Mpls. Mayor Frey is right, rent control doesn’t work

Rent control is making a comeback in Minneapolis. According to the Star Tribune, the Minneapolis city is “pushing two charter amendments that would ask voters to cap rent hikes”. These proposals are, however, likely to run into opposition from Minneapolis’ mayor, Jacob Frey.

“I do not support policymaking, especially for complex initiatives like this one, through initiative and referendum,” Frey said. “It’s critical right now that we rely on a data-driven process to evaluate policy options and that includes any form of rent control.”

Frey said that he does not support rent control “in its classic form” because it disadvantages future renters and does not help make housing affordable beyond those individual units.

Mayor Frey is right; rent control does not work, and in the long run, it hurts low-income individuals by restricting the housing supply. Mayor Frey is, however, misguided on what should be done in order to solve the affordable housing crisis.

“[Rent control] has been pretty widely shown by economists to not work,” Frey said, referring to New York City’s model. “We know what works. We have put in record amounts of funding to both produce and preserve affordable housing units and we in return saw record amounts of production and preservation of those affordable housing units.”

The mayor said he favors giving landlords up to a 40% break on their property taxes if they keep at least a fifth of their units affordable to people whose household income is less than 60% of the area median. That program, which was crafted by city and state housing experts, he said, has been successful at supplying and preserving affordable housing unit.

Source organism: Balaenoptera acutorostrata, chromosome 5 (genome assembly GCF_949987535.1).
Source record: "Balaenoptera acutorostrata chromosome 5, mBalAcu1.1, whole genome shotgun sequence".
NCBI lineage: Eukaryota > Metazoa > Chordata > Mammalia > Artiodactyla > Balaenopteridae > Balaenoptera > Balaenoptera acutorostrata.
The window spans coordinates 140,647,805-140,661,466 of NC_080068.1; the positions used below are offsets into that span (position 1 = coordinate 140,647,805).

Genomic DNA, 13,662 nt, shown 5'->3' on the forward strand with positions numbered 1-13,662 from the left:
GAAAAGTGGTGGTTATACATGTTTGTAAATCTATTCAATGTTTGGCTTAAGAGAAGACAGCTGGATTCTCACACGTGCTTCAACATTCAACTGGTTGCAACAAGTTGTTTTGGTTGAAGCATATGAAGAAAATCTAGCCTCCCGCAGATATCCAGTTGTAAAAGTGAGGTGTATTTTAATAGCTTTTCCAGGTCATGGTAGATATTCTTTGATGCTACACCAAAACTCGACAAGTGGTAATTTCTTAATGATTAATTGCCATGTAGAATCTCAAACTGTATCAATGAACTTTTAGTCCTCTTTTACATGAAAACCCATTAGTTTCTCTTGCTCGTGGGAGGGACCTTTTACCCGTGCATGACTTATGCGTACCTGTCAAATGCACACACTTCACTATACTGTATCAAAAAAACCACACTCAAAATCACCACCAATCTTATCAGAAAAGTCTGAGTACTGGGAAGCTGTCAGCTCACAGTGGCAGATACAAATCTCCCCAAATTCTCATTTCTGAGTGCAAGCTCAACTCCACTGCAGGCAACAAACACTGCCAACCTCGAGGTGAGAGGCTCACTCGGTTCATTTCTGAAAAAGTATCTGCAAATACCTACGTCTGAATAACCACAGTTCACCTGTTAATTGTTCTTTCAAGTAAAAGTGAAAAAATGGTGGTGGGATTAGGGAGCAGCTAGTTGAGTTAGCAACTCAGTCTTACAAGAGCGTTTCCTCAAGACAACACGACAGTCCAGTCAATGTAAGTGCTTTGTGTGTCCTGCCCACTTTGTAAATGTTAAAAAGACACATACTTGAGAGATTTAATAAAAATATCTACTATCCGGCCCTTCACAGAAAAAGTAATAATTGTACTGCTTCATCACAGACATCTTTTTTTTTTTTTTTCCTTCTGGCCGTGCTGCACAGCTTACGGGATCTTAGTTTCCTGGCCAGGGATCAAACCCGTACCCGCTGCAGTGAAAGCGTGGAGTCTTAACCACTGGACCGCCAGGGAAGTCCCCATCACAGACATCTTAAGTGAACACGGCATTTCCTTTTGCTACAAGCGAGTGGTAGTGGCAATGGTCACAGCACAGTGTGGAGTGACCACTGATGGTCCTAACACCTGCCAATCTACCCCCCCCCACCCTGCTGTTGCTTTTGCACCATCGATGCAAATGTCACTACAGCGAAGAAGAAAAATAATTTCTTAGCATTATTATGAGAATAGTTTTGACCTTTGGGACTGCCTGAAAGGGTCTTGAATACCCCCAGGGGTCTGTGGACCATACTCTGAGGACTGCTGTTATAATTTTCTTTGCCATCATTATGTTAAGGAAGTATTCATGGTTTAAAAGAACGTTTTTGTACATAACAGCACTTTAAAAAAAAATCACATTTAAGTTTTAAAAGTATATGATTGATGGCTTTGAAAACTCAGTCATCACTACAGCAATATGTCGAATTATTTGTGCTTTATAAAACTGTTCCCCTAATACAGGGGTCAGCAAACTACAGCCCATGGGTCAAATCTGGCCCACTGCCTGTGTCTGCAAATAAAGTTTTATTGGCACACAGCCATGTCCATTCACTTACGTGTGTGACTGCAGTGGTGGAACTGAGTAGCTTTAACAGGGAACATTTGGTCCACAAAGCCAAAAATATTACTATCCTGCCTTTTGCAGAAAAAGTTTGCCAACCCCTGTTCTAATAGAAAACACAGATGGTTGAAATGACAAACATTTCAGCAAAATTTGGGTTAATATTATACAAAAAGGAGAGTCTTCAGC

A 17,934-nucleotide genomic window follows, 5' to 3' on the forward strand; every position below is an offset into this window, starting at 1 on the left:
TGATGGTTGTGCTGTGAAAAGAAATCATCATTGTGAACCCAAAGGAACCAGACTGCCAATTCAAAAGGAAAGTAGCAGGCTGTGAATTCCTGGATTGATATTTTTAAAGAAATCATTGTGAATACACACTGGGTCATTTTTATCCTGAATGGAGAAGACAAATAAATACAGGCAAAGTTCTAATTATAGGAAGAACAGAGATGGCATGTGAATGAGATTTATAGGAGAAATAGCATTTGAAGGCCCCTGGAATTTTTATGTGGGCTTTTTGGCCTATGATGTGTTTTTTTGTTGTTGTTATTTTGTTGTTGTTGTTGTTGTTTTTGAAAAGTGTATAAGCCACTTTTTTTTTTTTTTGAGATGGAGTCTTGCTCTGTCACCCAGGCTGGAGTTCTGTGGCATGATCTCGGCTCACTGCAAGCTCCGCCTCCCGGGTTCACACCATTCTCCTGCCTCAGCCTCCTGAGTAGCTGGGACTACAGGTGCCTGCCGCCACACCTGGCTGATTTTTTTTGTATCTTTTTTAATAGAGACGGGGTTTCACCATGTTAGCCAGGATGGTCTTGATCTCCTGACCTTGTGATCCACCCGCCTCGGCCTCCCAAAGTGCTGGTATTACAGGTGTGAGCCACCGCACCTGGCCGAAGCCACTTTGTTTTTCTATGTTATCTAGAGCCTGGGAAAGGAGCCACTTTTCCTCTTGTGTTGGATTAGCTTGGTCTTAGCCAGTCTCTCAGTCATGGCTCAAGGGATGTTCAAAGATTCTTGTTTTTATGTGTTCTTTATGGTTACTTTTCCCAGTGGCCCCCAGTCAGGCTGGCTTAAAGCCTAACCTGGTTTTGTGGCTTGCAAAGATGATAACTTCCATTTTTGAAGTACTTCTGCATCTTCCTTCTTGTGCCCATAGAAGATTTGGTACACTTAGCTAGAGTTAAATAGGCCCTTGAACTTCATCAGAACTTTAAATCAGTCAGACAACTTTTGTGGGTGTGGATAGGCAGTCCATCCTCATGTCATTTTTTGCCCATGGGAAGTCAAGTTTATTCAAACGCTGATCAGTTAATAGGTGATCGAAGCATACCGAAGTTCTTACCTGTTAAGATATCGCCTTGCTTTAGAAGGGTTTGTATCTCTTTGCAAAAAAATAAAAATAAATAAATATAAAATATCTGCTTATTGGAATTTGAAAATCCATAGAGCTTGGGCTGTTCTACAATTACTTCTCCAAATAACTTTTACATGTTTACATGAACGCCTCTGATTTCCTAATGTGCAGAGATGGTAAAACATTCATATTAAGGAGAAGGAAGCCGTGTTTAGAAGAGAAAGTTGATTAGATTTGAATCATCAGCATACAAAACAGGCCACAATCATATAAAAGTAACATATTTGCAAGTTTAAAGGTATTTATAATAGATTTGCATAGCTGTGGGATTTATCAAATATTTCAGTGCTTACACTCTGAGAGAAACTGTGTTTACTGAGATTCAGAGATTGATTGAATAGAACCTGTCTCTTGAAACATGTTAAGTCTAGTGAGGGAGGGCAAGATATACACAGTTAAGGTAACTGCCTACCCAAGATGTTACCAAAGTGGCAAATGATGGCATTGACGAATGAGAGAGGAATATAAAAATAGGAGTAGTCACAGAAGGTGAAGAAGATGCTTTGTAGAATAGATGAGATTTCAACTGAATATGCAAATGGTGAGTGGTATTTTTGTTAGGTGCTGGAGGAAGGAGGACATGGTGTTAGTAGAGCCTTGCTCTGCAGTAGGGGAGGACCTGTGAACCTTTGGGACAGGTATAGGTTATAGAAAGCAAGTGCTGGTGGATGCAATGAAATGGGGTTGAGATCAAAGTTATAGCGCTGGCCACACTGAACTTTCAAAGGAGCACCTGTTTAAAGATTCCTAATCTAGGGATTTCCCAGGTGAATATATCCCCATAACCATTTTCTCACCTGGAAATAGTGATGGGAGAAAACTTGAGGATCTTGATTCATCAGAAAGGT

Throughout the pandemic, we have seen huge fluctuations in rental prices driven largely by demand and supply interactions. In various cities, including Minneapolis, rental prices went down as vacancies went up. This should tell us that increasing the housing supply is the only sustainable solution to the affordable housing crisis.

More funding or subsidies (through such things as tax breaks), while they reduce rental prices for individual renters, are merely a way to transfer costs to taxpayers. Tax breaks, additionally, distort economic behavior and complicate the tax code without getting to the root of the problem.

The fact of the matter is that Minnesota developers face excessive fees and regulations, which are all culprits for our expensive housing. If the city council and the Mayor are really dedicated to solving the affordable housing crisis, it is time they let the market lead. The private sector is more than capable of delivering affordable housing to Minnesotans, but only if it is not encumbered by excessive rules and fees.